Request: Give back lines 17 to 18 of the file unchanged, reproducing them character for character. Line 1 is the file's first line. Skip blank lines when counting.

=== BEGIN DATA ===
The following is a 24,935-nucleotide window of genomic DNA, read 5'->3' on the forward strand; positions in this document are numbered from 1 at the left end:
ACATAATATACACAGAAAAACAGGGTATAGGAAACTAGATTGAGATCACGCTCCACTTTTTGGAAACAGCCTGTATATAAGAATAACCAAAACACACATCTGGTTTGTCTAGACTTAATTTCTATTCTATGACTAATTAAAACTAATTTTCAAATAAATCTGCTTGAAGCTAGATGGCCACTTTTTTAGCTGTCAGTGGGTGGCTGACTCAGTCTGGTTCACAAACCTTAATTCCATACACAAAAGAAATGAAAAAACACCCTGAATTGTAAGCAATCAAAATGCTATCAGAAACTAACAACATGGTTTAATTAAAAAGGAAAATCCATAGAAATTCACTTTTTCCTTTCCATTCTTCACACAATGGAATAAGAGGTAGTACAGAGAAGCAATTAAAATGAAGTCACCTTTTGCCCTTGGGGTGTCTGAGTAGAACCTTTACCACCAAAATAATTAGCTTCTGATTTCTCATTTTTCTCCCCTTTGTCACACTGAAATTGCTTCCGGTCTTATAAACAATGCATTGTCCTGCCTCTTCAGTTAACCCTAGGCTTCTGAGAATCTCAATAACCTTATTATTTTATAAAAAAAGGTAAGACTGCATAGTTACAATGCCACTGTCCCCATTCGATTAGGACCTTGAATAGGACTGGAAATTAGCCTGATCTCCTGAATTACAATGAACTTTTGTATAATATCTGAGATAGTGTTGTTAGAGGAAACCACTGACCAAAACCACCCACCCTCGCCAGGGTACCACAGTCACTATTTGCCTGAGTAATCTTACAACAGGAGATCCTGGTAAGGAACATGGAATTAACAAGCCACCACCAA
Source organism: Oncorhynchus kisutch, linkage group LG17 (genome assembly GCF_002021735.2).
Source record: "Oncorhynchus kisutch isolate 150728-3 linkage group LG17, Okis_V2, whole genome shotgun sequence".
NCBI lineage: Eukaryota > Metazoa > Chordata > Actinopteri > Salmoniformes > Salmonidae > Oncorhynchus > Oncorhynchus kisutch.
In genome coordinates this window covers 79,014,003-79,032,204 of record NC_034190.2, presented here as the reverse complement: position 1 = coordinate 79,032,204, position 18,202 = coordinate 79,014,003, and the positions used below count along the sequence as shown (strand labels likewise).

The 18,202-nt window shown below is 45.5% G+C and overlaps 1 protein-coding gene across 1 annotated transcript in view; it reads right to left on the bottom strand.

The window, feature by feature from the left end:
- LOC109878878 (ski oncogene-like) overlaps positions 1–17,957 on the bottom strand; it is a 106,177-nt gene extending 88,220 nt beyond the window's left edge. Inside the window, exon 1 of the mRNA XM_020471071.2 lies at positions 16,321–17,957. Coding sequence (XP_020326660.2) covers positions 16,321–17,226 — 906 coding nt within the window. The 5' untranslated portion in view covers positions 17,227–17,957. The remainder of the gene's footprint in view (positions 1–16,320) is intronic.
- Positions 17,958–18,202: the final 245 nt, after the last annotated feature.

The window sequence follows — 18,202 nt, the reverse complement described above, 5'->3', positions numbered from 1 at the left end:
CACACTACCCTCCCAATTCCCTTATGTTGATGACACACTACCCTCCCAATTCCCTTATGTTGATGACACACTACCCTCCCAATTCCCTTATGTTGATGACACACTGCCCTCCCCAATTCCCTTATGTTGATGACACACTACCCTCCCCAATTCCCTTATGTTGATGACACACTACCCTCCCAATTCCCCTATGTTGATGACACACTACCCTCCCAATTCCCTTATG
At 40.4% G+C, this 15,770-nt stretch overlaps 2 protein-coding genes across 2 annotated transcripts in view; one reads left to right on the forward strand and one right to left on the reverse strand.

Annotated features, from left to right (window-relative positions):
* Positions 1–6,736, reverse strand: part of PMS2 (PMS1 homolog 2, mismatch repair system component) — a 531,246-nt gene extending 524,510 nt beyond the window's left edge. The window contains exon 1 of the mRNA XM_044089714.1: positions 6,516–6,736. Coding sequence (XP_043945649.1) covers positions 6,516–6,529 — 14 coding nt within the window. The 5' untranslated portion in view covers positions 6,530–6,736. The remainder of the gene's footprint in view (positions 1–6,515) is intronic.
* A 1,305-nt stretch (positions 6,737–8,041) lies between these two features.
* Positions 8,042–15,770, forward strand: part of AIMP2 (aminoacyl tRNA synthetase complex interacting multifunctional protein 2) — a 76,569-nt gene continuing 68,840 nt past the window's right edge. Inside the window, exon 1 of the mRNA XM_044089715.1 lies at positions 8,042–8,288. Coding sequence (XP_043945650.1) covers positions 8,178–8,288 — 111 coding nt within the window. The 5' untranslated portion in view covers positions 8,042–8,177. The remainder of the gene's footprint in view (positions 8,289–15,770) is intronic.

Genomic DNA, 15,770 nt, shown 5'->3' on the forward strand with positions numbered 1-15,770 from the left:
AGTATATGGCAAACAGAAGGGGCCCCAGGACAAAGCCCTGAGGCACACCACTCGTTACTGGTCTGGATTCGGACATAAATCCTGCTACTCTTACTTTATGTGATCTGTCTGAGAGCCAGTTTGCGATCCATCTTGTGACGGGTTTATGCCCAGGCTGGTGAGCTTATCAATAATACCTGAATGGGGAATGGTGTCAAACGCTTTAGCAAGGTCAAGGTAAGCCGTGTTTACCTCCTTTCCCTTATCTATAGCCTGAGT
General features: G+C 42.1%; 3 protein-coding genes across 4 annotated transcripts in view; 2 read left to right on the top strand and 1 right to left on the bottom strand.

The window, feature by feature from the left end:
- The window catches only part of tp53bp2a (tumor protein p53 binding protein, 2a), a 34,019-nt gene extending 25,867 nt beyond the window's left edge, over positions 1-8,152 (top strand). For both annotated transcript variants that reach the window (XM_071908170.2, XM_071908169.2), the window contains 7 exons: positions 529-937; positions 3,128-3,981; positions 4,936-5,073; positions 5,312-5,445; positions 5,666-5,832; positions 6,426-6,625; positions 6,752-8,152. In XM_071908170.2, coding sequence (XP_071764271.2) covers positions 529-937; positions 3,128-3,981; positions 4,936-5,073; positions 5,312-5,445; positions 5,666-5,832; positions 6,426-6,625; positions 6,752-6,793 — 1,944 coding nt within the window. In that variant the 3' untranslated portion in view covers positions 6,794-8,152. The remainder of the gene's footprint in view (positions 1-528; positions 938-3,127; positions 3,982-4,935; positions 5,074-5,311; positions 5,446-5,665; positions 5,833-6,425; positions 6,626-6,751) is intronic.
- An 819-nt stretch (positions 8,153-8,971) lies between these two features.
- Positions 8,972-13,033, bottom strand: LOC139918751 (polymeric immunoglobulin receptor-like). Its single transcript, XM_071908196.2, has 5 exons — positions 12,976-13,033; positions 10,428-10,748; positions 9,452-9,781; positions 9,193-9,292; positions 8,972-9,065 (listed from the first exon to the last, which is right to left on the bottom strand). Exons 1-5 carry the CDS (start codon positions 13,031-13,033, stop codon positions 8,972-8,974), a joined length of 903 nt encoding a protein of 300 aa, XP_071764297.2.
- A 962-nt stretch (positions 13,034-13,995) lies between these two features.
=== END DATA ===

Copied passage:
* Positions 8,042–15,770, forward strand: part of AIMP2 (aminoacyl tRNA synthetase complex interacting multifunctional protein 2) — a 76,569-nt gene continuing 68,840 nt past the window's right edge. Inside the window, exon 1 of the mRNA XM_044089715.1 lies at positions 8,042–8,288. Coding sequence (XP_043945650.1) covers positions 8,178–8,288 — 111 coding nt within the window. The 5' untranslated portion in view covers positions 8,042–8,177. The remainder of the gene's footprint in view (positions 8,289–15,770) is intronic.

Genomic DNA, 15,770 nt, shown 5'->3' on the forward strand with positions numbered 1-15,770 from the left: